Wednesday, March 05, 2008

Remembering Grandma Wilkey

By Faith Olson

Leila Hone was born in Benjamin in June 17th in 1903. Benjamin is a little town by Spanish Fork and it was named after her grandfather, Benjamin Franklin Stewart, a pioneer who knew Brigham Young. Leila had 5 Brothers. She was the only girl. She felt she was picked on by her brothers and had to do many hard jobs.

Leila Hone had one of the first cars in Utah. It was a black “model T Ford.” The wheels looked like a pioneer wagon. The top folded down and it had a horn that would honk. It was very bumpy to ride in and it was cold in the winter and hot in the summer. It did not have any heaters or fans.

Leila Hone’s favorite color was purple and yellow. She lived on a Dairy Farm and her father made lots of money off the money. When Leila Hone was a teenager she had many friends. She went home every day and her mom would ask “Did you have a good time at school?” and she would say “I had a pleasant time at school.” And she kept a Diary and wrote whenever she could. She liked poetry and some of her talents were piano, singing, being a good friend.
Grandma went to college and became a school teacher. This is how she met her husband. He would send her flowers and chocolates. She thought he had pretty curly hair. When Leila Hone was 26 she married Carl Leon Wilkey on June 29-1929. They lived in Nephi in a house at 377 E 300 S. which her husband had built himself. They had 3 kids together, Lois, Carolee, and George. Lois Wilkey Larsen is my Great Grandma. Lois’s oldest daughter is Marie Alexander (my Grandma), and Marie’s oldest daughter is my mom Lori Olson, and I am the oldest daughter in my family. Leila taught Kindergarten in Nephi for many years. Even today there are many people there who remember her. Leila lived in her home until she was 93 years old. Then she moved to Provo to be closer to her family. She outlived her husband about 30 years.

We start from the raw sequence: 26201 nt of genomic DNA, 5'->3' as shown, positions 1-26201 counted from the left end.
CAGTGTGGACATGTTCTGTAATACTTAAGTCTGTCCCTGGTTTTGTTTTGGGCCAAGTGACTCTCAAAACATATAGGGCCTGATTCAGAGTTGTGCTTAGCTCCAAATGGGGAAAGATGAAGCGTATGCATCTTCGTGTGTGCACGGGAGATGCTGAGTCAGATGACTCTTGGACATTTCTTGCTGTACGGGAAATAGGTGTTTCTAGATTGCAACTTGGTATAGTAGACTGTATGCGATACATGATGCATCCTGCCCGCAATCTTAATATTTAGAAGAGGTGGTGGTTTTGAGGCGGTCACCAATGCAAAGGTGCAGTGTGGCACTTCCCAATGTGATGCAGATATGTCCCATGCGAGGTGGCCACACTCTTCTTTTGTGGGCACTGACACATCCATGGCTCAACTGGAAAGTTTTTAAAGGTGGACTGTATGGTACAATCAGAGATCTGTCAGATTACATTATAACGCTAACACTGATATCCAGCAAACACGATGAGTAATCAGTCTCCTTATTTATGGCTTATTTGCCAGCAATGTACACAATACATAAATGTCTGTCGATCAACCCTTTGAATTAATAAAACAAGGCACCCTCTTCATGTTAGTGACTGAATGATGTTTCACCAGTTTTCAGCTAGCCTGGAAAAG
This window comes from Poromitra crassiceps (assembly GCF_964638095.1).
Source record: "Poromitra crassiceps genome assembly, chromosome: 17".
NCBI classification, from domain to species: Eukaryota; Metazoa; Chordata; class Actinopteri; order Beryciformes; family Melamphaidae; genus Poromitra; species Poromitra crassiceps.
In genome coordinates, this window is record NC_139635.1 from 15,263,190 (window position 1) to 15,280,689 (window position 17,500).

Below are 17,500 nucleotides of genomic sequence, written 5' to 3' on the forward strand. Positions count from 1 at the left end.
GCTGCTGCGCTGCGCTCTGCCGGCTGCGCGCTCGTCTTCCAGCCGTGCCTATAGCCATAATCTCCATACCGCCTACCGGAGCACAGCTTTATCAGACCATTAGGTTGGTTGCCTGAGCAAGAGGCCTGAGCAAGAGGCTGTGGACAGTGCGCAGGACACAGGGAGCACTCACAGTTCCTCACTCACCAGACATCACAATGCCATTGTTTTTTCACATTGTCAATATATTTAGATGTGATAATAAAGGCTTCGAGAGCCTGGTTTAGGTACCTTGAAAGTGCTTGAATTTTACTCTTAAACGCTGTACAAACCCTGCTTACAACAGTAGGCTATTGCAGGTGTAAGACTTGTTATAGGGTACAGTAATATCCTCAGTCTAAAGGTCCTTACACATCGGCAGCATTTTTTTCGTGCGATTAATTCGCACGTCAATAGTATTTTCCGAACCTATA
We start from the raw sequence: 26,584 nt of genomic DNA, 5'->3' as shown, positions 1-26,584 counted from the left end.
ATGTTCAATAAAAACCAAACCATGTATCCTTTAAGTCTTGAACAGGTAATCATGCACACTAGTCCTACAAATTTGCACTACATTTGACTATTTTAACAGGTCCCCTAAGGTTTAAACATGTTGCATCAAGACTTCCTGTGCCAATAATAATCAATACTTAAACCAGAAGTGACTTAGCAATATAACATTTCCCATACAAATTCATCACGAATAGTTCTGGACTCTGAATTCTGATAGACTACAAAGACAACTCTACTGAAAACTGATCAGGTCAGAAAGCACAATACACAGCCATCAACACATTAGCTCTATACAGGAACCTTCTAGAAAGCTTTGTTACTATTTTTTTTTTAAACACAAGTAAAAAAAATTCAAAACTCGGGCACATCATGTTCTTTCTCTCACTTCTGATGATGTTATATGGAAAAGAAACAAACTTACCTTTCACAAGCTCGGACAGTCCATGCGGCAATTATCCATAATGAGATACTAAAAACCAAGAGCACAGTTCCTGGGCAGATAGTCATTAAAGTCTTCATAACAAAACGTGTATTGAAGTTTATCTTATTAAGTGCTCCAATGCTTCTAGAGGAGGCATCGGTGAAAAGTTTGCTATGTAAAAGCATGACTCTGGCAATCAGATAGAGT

Leila got letters very often. Here is a something she wrote in her diary : Last spring one of my granddaughters said to me, “Grandma Wilkey, tell us a story about the old days when you were a young girl.” Just a few nights ago I heard again that same request. I sat down by two granddaughters and began, “It was the day before Christmas over seventy years ago. I was waiting for my_____.” I didn’t finish. I awoke to find I was a alone. I had been dreaming. I didn’t go back to sleep but lay awake thinking about the dream and then began reminiscing about things that had happened when I was a young girl, as my great granddaughter had said,’ in the old days.”
Leila Hone loved to do genealogy and family History. Leila Hone lived almost to a hundred. She died April 9th 2003. She would love to have grandchildren come and help her with her family history even after she was mostly blind and deaf.